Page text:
Forget diamonds, gold and even saffron – you’ve probably never heard of the world’s most expensive material.
Priced at a staggering $62.5 trillion per gram, just a small amount of this mysterious substance is more than half the value of the world’s economy ($105 trillion).
The world’s most expensive material is associated with science fiction, however, it is a real substance.
In Dan Brown’s, Angels and Demons, Professor Langdon tries to save Vatican City from a bomb made from it.
Star Trek’s starship Enterprise uses it to for fuel for faster-than-light travel.
Plentiful when the Universe began, it’s becoming increasingly rare.
If stars and planets are made from matter, antimatter is the same but with an opposite electric charge and spin.
Both were created in equal amounts when the Big Bang happened.
When matter and antimatter meet, they destroy each other to produce energy.
Meaning that, in a cosmos dominated by matter, antimatter doesn’t stand a chance.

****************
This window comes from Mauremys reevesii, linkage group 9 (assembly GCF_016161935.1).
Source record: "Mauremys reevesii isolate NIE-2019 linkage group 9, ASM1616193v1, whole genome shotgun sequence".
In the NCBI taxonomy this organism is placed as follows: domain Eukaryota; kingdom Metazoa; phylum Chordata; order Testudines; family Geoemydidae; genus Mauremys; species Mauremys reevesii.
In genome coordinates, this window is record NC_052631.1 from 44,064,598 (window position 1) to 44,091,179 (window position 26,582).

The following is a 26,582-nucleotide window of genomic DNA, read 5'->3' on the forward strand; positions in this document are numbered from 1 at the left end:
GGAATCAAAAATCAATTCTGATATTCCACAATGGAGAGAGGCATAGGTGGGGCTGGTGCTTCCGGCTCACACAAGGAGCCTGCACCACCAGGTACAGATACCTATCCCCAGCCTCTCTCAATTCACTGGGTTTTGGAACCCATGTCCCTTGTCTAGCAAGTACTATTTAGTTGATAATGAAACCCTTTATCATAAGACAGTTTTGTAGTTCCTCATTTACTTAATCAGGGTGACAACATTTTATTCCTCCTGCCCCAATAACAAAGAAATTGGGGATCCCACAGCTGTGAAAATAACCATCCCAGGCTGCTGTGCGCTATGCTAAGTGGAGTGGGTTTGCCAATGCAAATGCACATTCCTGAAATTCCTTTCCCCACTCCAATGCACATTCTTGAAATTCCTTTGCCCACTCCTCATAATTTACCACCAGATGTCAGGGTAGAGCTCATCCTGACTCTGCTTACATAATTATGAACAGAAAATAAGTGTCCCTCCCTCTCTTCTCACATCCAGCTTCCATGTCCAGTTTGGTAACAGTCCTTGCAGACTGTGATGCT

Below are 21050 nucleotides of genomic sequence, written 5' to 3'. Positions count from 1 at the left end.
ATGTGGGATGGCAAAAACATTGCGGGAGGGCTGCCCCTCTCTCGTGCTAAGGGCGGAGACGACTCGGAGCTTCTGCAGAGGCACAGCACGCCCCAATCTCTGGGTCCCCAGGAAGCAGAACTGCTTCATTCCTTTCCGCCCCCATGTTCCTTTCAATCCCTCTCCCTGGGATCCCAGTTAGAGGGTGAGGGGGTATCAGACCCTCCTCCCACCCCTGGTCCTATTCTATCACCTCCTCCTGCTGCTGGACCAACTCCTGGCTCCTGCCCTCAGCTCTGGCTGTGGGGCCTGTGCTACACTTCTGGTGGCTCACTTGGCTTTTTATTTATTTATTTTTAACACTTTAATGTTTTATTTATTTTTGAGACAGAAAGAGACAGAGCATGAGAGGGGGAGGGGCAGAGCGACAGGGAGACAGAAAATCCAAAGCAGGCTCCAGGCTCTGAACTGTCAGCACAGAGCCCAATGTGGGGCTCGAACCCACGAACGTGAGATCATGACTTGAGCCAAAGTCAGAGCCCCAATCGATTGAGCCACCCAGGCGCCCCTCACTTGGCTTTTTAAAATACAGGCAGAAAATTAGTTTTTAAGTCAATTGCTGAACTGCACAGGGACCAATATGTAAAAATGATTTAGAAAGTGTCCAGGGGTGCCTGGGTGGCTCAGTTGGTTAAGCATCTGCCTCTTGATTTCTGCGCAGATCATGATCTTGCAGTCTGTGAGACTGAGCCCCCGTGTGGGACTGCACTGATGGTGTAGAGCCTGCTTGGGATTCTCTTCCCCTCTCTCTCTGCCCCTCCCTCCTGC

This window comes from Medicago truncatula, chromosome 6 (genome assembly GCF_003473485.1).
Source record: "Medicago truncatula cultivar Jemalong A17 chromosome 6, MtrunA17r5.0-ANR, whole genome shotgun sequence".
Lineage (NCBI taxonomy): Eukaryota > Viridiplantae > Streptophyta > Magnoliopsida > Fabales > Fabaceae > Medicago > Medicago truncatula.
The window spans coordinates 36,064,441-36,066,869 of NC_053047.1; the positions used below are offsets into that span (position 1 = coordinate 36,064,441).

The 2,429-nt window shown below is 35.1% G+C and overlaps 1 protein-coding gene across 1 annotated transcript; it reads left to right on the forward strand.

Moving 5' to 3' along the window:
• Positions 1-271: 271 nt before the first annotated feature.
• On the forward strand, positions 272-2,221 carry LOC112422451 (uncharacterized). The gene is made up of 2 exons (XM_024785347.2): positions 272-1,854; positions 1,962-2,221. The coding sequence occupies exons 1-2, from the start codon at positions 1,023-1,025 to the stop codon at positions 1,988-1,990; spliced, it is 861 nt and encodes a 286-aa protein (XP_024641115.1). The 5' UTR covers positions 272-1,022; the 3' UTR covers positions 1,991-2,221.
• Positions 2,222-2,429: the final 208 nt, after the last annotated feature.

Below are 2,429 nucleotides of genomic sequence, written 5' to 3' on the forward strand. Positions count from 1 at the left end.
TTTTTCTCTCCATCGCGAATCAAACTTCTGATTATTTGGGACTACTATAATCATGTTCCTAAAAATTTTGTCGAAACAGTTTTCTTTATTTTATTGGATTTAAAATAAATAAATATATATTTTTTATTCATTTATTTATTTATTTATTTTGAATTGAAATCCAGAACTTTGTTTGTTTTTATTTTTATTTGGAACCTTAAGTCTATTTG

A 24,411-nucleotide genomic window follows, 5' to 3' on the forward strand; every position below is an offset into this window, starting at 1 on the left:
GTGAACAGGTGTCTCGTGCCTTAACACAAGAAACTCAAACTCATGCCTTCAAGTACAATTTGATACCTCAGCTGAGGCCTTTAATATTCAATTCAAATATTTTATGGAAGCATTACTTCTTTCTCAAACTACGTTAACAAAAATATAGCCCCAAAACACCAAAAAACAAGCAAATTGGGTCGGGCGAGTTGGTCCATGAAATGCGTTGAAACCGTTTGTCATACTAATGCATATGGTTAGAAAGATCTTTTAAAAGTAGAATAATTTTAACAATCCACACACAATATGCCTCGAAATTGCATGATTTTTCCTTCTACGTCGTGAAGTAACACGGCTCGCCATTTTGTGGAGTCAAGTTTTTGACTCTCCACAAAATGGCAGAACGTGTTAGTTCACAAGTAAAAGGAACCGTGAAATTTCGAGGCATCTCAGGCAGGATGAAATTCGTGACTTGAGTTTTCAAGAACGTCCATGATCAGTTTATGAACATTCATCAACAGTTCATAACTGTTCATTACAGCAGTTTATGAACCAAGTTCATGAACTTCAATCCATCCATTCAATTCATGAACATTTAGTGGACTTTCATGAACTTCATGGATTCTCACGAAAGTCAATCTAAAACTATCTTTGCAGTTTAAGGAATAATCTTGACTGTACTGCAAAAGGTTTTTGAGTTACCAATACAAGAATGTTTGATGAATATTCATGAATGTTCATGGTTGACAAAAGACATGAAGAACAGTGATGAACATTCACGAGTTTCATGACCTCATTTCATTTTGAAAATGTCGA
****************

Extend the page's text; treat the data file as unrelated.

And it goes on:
Meanwhile lithium, also known as ‘white gold, is another precious and expensive substance, a wealth of which was recently discovered in California.
The find could massively help in the shift towards electric vehicles.
Back to antiparticles: they’re made sporadically throughout the universe.
In fact, scientists have seen evidence of antimatter production above thunderstorms.
Wait for it: even human bodies create an infinitesimally small amount of these particles.
With potential revolutionary applications in energy sources and medicine, humans have been able to create their own.
These particles are formed in ultra-high-speed collisions at huge particle accelerators such as the Large Hadron Collider near Geneva, Switzerland.
This unprecedented machine is operated by CERN (the European Organization for Nuclear Research).
However, this antimatter has to be handled with care.
Antimatter-matter annihilations have the potential to release a huge amount of energy.
A gram of antimatter produces an explosion the size of a nuclear bomb.